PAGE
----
A significant modern tendency is to see making money as capitalism and capitalism as evil. Adam Smith writes before the words capitalism and capitalists have been coined. He is interested in how men and women can freely earn a living according to the science of "natural liberty and justice". He denounces the destruction of property rights and free trade in Ireland, which impoverishes the Irish, and makes them vulnerable to famine. He opposes taxes on labour, preferring taxes on luxury consumption because they hurt an economy and people least. His ideas, which we have barely touched on here, have contributed enormously to human happiness.

Nations that observe Smith’s philosophy of free economies attract immigrants. Very few people are migrating to countries that are not free. 

Smith believes government should be limited, but had a contribution to make in the national defence, certain public projects, and education. He has the endearing habit of giving a great deal of his own money to those in need. He believes that creating wealth must be governed by the Christian principle to "do unto others as you would have others do unto you" (Matthew 7:12).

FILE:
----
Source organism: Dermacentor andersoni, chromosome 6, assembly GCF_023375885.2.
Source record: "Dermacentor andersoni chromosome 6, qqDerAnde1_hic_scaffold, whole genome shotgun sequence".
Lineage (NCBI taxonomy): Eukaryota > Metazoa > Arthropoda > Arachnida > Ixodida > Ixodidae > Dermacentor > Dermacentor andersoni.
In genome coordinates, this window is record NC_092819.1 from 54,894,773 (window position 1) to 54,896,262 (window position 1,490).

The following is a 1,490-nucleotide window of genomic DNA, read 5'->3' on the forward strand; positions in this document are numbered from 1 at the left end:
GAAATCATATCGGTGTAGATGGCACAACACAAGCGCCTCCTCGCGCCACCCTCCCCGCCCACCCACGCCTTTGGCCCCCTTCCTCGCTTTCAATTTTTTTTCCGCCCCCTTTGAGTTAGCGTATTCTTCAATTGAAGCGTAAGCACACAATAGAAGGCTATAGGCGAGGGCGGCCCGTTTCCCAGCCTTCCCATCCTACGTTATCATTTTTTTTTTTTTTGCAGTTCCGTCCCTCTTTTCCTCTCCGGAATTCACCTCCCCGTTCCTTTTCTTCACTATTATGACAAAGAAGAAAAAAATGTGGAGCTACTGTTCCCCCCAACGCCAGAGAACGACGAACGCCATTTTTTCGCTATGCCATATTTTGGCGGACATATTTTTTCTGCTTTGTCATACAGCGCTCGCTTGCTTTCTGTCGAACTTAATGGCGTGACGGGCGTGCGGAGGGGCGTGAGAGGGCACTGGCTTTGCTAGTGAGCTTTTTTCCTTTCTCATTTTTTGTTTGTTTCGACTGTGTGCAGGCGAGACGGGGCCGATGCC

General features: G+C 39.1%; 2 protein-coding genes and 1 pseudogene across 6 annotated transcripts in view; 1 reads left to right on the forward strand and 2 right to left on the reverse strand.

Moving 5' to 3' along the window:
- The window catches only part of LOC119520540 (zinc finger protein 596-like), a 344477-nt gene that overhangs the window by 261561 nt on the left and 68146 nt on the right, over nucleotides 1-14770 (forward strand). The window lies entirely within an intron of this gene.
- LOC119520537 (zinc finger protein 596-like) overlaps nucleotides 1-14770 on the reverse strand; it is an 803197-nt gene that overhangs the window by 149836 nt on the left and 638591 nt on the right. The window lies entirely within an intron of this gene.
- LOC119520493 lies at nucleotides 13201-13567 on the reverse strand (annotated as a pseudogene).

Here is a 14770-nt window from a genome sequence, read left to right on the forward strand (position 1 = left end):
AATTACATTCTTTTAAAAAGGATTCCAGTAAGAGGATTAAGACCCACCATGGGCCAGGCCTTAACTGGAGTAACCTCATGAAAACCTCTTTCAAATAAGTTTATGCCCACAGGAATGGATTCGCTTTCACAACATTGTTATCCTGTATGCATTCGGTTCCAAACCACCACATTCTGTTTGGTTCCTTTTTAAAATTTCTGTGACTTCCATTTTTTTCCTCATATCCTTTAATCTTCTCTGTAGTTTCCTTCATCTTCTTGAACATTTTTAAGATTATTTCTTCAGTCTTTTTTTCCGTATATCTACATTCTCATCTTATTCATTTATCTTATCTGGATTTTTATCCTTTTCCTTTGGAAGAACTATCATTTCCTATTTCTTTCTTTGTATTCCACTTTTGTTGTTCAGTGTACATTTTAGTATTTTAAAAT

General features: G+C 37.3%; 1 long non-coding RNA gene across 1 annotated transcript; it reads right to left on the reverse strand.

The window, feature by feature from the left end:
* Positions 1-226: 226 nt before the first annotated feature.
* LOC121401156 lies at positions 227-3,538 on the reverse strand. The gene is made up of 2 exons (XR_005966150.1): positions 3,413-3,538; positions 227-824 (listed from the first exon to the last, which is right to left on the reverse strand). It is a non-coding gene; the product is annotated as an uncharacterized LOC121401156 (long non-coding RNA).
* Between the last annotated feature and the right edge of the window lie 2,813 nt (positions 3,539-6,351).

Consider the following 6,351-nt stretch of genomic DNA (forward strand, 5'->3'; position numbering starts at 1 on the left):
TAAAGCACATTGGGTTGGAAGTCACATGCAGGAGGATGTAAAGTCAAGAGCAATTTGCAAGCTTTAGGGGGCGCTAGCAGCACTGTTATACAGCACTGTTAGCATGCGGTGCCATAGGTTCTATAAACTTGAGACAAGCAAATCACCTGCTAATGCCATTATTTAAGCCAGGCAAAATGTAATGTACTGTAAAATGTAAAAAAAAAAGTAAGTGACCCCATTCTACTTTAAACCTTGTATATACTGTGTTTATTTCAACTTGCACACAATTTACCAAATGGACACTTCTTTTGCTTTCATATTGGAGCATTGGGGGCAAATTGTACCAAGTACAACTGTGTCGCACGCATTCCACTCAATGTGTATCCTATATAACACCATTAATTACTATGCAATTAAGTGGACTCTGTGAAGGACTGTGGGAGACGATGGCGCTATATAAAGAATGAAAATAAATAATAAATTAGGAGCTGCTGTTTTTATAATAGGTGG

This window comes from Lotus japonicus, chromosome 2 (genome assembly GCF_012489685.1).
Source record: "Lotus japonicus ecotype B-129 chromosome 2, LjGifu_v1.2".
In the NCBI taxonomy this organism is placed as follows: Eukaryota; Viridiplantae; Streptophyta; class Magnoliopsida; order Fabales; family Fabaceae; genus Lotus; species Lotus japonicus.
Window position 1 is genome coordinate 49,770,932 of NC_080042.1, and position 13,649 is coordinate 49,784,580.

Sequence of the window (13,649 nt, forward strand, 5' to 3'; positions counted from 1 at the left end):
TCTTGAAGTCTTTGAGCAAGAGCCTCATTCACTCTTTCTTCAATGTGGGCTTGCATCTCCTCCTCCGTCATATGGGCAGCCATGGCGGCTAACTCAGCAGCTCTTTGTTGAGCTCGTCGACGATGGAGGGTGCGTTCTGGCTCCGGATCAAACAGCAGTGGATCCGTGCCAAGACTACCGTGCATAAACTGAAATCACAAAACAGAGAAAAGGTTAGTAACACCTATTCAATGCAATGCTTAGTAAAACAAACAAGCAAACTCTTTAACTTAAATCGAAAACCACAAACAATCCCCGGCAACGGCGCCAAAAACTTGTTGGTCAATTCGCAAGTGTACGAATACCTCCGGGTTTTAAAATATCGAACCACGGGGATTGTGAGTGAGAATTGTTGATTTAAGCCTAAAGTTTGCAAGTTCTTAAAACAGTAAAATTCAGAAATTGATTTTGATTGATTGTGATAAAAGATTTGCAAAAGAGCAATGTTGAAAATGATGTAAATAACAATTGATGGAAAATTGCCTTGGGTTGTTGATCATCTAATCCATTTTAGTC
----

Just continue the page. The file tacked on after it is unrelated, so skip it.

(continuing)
Poverty-stricken mother and child in Africa.  Africans lack property rights, honest governments, freedom for women

The poor desperately need property rights, rights for women, freedom of religion, and just laws. They need economies based on the wisdom and energy of millions of free people. They need honest governments.

Photo: alaincouillaud@istockphoto.com

1776 RICHARD PRICE SUPPORTS AMERICAN REVOLUTION AND REVOLUTIONISES MORALITY, INSURANCE, PENSIONS, AND THE NATIONAL DEBT

In Britain, Richard Price is a dissenting minister with a formidable mind who can explain why he believes reason is the foundation of morality, why the national debt is a bad idea, and how to establish pensions and insurance based on life expectancy. Now almost forgotten, he ardently supports the American Revolution, and publishes two broadsides, Observations on Civil Liberty and Justice and Policy of the War with America, which become bestsellers on both sides of the Atlantic. (Today they are out of print.)